Abbas Kiarostami
Where is the Friend’s Home? (1987)
Close-Up (1990)
Life, and Nothing More… (1992)
Through the Olive Trees (1994)
Taste of Cherry (1997)
The Wind Will Carry Us (1999)
Shirin (2008)

Kiarostami Outside Iran
Certified Copy (2010)
Like Someone in Love (2012)

The master, the elder statesman, the subtle philosopher, the poet of the mundane, the sly minimalist artificer, trickster for the truth, sophisticate of the naïve, the aloof man of the people, kind worldly gazer on the human scene, the cosmopolitan, the exemplar of the civilized, the festival favorite. The most important and influential Iranian New Wave Director. Close-Up is my favorite of his movies, and probably also the one film of his that is itself most important and influential, to himself as well as his compatriots. Kiarostami saw a news report about a poor man who had pretended to be our next director, Mohsen Makhmalbaf, to a middle-class family and was then arrested for fraud. Right away he started to make a film about the story, not as a conventional documentary but intruding himself into events and having the principals reenact what had happened. The result was a remarkable blend of artifice and reality that became a signature quality of the Iranian New Wave, extending from the common use of non-professional actors playing versions of themselves that had gone on before. It is not post-modern hi-jinks, but a reworking of cinema from the ground up, almost pre-modern, bypassing the distinction between fact and fiction to get to a more organic truth. Not something unique to Iran, but a specialty.

Mohsen Makhmalbaf
The Cyclist (1987)
Salaam Cinema (1995)
Gabbeh (1996)
A Moment of Innocence (aka Bread and Flower) (1996)
Kandahar (2001)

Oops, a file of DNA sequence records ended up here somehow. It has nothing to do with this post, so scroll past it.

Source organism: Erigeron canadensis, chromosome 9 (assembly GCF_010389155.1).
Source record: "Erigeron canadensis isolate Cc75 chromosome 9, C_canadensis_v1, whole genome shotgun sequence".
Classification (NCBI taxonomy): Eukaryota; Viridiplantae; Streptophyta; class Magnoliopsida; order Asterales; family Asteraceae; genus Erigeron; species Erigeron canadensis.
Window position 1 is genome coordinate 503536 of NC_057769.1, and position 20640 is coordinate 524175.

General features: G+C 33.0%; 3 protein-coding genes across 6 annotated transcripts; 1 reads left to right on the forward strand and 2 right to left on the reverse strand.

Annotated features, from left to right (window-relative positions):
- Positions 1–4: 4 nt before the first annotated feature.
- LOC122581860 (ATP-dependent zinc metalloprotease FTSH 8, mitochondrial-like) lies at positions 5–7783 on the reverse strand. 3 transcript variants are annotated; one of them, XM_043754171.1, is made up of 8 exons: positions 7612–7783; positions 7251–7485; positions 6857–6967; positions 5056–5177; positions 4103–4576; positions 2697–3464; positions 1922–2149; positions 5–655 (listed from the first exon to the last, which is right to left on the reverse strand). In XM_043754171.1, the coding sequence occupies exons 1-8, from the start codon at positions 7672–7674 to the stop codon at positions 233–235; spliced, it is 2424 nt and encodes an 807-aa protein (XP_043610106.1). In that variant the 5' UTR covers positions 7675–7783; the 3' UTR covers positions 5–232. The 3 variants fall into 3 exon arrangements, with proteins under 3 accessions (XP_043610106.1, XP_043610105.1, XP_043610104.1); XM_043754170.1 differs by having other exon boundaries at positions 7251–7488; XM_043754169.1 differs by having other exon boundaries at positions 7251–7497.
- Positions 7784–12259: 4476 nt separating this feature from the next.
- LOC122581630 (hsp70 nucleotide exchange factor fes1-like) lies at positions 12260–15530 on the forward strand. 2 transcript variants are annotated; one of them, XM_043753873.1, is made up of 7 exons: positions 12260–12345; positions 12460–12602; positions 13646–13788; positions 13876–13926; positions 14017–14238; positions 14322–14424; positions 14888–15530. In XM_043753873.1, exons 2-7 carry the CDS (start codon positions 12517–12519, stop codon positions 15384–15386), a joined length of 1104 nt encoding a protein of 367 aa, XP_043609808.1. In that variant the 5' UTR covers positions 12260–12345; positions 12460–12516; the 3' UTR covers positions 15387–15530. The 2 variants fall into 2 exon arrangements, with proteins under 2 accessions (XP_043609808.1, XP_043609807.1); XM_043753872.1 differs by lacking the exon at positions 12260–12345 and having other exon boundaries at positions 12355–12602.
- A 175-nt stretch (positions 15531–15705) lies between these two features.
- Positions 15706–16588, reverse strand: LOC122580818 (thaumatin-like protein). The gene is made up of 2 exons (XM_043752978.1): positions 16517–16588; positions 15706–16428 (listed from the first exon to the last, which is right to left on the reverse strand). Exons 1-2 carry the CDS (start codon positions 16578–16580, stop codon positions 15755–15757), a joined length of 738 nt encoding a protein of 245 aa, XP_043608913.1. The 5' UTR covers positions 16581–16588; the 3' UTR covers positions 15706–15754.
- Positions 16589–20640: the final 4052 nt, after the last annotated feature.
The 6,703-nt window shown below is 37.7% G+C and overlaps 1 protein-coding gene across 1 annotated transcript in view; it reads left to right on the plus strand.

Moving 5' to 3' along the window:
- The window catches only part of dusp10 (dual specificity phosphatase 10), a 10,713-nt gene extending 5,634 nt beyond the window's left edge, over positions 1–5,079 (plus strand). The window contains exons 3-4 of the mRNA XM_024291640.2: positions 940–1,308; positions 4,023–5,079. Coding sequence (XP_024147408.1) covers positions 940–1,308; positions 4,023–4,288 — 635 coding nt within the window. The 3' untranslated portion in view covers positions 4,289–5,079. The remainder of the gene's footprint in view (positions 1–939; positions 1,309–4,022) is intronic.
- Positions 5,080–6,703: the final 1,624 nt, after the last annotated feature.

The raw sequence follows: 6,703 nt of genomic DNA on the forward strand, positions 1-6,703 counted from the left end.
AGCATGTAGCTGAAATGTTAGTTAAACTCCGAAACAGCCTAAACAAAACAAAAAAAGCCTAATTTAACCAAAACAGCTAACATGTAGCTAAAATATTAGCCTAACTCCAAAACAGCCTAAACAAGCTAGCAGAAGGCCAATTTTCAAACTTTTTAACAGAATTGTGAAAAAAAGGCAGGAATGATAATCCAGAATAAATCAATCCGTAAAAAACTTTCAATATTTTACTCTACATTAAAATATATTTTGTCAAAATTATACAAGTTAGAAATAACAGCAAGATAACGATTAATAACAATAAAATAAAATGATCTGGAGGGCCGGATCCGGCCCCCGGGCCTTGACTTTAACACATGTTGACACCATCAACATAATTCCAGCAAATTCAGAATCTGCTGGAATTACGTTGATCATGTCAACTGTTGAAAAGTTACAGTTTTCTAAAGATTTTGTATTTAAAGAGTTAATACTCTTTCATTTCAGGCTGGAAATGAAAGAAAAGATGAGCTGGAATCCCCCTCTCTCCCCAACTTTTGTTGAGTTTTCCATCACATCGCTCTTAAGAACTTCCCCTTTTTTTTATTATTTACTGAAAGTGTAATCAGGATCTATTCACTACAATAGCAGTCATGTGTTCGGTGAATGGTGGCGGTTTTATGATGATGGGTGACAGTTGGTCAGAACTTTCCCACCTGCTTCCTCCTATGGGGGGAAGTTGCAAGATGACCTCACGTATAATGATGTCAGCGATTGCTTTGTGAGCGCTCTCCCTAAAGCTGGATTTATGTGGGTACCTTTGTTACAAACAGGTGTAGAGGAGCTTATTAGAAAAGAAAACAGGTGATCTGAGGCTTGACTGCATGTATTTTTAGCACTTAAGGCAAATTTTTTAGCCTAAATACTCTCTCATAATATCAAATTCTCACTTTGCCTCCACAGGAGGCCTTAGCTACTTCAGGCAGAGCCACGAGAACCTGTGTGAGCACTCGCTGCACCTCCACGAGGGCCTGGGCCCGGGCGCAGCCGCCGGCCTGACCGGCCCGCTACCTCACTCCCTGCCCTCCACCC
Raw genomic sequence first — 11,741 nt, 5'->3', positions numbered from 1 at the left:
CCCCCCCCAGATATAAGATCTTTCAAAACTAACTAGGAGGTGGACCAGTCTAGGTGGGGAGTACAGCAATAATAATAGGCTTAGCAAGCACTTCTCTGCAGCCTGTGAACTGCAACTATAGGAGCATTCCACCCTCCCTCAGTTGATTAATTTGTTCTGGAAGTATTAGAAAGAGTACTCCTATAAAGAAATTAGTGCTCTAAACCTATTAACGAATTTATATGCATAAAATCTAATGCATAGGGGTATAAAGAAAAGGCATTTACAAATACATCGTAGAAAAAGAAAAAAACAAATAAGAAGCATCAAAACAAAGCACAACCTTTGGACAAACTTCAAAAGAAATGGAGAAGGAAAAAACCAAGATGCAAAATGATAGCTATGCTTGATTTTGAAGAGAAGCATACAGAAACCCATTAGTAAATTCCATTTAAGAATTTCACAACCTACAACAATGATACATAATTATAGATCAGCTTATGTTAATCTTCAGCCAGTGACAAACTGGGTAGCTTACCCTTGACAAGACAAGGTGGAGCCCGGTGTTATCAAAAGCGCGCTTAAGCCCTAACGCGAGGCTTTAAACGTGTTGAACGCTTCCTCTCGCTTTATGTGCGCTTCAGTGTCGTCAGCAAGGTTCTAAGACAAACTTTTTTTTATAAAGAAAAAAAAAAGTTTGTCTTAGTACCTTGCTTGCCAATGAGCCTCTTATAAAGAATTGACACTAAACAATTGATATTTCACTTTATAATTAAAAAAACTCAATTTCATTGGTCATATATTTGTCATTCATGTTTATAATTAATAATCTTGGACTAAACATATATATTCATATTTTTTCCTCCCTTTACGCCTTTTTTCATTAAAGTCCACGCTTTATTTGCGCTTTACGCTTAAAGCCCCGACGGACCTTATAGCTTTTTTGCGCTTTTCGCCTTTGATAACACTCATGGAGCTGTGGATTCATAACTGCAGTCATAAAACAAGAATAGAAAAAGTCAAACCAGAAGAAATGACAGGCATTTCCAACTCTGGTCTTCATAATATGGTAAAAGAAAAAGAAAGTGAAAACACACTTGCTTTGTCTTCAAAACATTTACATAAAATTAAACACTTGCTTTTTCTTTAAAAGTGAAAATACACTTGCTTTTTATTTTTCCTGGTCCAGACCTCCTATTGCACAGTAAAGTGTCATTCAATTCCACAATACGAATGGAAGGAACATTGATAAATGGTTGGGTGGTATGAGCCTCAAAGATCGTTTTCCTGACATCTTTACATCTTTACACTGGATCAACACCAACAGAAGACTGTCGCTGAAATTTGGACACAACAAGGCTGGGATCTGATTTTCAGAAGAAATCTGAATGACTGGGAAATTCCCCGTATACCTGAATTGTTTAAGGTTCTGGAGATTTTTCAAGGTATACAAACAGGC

The compliment to Kiarostami, the yang to his yin. Kiarostami is the cultured product of the educated middle class; Makhmalbaf came from a poor family and had to work to help support his family as a child. He joined the revolutionary Islamic movement to topple the shah as a teenager and was arrested for assaulting a police officer at 17, spending the next four and a half years in prison, until the revolution set him free. He then threw himself into writing and film-making. He has a more raw, rough-hewn genius, given to more extravagant gestures and bolder imagery. One movie I really need to re-watch is Gabbeh, which is unlike any other film on this list in its magical-realism, rich color, and non-contemporary subject matter. But my favorite of his is A Moment of Innocence, which is much like Close-Up in its artifice/reality blending, but sufficiently different in its cinematic brushstrokes to put it beyond the shadow of Kiarostami, however obvious the influence. In it Makhmalbaf plays himself making a movie that recreates the assault on the policeman that got him arrested, with the help of the former policeman himself and a pair of young men to play their former selves and a young woman as the love interest. People assume the actor playing the part of ex-cop was the real ex-cop, but it is not so, though the real ex-cop did apparently audition for the role of himself  and was rejected in favor of someone else, who is himself credibly non-professional. It is all very meta but not in the way of cleverness but as a means of exploring basic human qualities. Really I cannot describe it, it is astonishing and moving and you must see it yourself.